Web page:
Department of Visual and Performing Arts

Prof. Elli Crocker talks about Clark's studio art program.

What areas of study does Clark's studio art program offer?

Prof. Crocker: The studio art program at Clark offers all of the standard courses that you'd expect, including photography, painting, drawing, printmaking, sculpture and video production.

What makes our program somewhat unique among liberal arts colleges is the fact that we offer graphic design, which is something that not a lot of other schools of comparable size to Clark offer. And there's a very serious concentration in it, a sequence of about five courses. As a matter of fact, the studio art program brochure was designed by one of our graduating seniors this year. Graphic Design students do a lot of in-house design work for us, and many of them go on to careers in graphic design. So this is actually a very significant part of our program.

However, the emphasis isn't so much on media specifically as it is on a conceptual approach. Some of the courses combine different media. For example, Valerie Claff teaches a course called Exploring the Natural World, in which students do photography, printmaking, drawing, painting and sculpture, all looking at nature as the conceptual source for their work.

We've been pushing more and more in recent years to bring a thematic approach to teaching so that it's not just a 'how to,' but more a 'why' in making art. A lot of students think that learning how to paint is learning how to mix colors, or how to convincingly translate something that they're looking at. Whereas, we ask 'is that really what painting is, or do you have some idea that you want to express for which painting is the best medium?' And to understand that a medium is really in the service of an idea, and not necessarily something being done for its own sake. So I think that what really distinguishes our approach in the studio art program is that thematic, conceptual approach, and also offers some things that may not be offered in other liberal arts colleges.

If students are working on the same concept but using different media, there must be a lot of cross fertilization going on.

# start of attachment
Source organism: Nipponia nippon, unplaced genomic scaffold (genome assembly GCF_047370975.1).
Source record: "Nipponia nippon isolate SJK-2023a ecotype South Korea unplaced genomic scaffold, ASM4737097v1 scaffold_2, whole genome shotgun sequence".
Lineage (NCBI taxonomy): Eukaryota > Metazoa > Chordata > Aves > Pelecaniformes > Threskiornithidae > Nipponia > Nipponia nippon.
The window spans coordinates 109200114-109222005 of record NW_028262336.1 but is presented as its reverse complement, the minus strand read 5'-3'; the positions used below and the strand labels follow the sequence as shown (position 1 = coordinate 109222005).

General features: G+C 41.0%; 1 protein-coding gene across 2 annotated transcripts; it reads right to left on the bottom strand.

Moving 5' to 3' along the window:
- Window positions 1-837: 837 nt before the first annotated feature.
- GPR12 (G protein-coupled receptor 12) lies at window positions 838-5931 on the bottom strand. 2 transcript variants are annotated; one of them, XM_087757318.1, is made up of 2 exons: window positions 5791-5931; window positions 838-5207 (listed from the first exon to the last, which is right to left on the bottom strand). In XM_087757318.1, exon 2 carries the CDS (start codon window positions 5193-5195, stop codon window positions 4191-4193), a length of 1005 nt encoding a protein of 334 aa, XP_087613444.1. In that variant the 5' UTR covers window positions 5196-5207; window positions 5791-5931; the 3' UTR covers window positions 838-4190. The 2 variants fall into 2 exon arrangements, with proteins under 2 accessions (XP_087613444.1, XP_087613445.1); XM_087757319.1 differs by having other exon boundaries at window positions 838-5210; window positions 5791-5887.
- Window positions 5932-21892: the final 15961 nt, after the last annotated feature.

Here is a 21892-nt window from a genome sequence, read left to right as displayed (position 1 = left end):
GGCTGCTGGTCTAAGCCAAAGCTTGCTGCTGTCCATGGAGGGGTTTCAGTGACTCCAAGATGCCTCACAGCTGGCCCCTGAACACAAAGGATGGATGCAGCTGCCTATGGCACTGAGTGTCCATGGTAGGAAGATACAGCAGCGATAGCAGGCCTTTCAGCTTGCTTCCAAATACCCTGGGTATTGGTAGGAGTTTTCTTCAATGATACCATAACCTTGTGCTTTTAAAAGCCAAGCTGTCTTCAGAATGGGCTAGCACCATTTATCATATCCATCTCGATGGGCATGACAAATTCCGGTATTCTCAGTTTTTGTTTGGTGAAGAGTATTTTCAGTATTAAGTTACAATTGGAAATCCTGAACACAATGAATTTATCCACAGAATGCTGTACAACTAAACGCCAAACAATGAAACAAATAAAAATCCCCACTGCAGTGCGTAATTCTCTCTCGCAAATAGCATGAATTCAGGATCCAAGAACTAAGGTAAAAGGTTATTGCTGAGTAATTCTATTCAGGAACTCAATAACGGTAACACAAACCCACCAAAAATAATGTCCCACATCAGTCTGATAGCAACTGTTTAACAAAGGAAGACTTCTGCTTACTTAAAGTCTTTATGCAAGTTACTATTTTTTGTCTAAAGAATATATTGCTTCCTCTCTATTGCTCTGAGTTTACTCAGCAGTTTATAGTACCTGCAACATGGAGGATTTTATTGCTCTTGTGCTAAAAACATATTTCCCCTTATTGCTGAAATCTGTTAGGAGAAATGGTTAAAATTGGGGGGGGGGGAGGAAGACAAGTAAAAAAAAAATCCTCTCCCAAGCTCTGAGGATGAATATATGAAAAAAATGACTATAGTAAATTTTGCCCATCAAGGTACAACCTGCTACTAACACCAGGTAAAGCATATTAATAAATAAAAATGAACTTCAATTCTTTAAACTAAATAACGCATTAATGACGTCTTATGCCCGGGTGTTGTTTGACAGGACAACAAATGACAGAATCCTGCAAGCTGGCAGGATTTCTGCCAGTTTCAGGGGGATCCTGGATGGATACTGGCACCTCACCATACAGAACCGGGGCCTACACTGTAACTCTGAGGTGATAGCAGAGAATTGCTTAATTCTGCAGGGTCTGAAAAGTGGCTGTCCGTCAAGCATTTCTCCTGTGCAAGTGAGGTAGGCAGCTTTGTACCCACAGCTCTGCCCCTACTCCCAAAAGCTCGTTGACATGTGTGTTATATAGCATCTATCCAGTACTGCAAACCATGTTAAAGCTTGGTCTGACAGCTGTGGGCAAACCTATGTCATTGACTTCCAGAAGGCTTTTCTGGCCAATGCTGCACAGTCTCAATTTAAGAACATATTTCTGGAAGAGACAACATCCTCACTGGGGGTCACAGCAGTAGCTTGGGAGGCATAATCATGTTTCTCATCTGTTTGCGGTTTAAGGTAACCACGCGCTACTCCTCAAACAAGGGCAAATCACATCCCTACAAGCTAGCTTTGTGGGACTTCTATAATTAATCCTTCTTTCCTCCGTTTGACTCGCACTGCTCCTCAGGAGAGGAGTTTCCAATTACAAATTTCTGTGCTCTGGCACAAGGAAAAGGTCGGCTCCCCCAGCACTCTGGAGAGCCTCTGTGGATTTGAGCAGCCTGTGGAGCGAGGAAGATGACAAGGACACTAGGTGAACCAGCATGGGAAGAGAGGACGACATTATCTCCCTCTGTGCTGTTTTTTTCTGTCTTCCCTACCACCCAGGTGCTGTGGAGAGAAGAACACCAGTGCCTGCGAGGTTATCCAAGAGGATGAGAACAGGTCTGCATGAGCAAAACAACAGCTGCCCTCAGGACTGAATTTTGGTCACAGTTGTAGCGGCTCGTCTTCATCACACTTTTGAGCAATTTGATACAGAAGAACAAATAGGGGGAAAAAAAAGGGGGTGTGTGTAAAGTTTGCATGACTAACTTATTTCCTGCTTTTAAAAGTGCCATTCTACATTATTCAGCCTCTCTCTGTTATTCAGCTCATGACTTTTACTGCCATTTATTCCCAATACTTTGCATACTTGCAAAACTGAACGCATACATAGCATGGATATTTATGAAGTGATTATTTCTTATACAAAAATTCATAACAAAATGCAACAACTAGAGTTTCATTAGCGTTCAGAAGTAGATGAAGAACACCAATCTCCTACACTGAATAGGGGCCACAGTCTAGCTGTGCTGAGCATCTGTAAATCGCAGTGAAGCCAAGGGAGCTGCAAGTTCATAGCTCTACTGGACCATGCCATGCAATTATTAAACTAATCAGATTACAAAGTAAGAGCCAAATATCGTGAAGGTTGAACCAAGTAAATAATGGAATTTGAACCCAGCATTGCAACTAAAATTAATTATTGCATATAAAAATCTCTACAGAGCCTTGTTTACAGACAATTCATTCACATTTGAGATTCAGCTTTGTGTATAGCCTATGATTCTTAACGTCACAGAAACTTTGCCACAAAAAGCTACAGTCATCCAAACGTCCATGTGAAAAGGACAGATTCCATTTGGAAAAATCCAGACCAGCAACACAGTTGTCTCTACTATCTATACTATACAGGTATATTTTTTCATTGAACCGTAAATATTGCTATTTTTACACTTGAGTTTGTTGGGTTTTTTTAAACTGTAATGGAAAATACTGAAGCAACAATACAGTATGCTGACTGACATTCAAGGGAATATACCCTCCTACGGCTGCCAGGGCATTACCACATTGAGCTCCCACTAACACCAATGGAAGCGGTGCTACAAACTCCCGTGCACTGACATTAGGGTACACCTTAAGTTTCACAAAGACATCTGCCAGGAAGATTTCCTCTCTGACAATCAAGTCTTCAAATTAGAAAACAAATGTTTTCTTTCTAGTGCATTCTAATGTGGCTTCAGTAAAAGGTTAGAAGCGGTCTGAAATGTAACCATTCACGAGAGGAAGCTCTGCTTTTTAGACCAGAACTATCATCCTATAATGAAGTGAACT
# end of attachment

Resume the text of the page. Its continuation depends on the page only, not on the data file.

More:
Prof. Crocker: There is. One of the things that's so exciting for the students is to have the opportunity to dialogue with each other. I often tell them that they probably learn more from each other than they do from the professor in that situation. It's really a lab where everybody's working very interactively. There's a lot of conversation, a lot of discussion. We have critiques almost every single session, depending on the class, so there's a lot of opportunity for students to look at each other's work and to give each other feedback.

Are there opportunities for studio art majors to connect with the local arts community, or to integrate their artistic interests with volunteer work in the community?

Prof. Crocker: Absolutely. A lot of our students have had internships at the Worcester Art Museum. Every year I bring my Painting II class to visit the conservation lab at the Museum so they can see what goes on, and also so they can see how important working with good materials is. You have to have some science background as well as art to do conservation.

One of our staff members, Tina Zlody, is very involved with stART, Art on the Street, a Worcester arts festival held every September. She always involves a lot of our students. This is a very participatory and celebratory event for the Worcester arts community, and the community at large.

We also try to make connections to the local scene through our gallery in the Traina Center. For example, an exhibition that was offered last fall included three Worcester artists, and many times those artists give talks to the students.

Also, we try to encourage students, if they can fit it into their schedule, to take some courses through the Worcester College Consortium to broaden their experience.

Many students go into Clark's fifth-year program in education and work with kids in various ways, including teaching in local schools. I've also had students who have volunteered in organizations to do art-related projects, for example, teaching summer classes to Worcester youth.